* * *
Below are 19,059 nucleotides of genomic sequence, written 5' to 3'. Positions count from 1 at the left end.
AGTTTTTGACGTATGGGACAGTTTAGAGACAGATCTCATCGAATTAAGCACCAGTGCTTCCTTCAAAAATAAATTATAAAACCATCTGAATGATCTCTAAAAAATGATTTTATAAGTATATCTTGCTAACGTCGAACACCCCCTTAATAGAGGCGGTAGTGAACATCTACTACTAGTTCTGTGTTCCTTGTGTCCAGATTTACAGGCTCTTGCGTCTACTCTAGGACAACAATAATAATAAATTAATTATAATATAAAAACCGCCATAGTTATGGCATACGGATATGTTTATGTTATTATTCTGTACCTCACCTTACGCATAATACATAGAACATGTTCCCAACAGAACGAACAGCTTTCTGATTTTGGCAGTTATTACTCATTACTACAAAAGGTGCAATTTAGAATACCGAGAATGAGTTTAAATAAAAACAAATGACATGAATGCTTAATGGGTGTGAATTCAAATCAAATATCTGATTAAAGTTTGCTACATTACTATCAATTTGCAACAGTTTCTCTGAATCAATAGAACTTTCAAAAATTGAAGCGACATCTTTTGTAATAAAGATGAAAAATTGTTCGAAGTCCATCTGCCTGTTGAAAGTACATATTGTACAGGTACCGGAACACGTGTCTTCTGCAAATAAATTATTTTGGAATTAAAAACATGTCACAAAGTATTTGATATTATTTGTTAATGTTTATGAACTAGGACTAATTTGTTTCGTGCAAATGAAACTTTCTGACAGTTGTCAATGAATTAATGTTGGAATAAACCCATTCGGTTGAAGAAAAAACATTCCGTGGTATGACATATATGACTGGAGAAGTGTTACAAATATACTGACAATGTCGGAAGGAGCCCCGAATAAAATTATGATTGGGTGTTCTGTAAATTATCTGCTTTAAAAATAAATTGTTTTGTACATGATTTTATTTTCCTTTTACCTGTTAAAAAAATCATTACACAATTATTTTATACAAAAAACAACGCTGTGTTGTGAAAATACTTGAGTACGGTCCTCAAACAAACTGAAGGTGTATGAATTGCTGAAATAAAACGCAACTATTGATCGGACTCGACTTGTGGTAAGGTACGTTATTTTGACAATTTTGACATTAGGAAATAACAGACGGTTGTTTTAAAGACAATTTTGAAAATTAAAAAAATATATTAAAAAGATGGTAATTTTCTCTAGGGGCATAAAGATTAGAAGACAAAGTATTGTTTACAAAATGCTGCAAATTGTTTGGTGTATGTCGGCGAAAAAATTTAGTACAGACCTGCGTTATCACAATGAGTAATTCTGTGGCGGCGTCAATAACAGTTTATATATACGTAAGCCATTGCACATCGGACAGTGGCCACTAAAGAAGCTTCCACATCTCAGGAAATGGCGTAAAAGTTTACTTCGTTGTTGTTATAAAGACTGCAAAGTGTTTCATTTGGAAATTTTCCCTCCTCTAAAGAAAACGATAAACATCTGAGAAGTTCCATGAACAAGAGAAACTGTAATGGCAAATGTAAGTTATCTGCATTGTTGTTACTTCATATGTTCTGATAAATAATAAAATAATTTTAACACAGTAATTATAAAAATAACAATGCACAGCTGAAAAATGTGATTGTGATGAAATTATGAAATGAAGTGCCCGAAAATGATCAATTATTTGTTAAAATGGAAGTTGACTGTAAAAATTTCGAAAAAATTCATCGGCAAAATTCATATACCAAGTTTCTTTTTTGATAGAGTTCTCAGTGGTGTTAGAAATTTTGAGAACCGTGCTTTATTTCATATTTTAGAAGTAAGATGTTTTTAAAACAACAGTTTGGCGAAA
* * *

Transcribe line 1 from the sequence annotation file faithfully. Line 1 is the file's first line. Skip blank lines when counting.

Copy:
Below are 19,059 nucleotides of genomic sequence, written 5' to 3'. Positions count from 1 at the left end.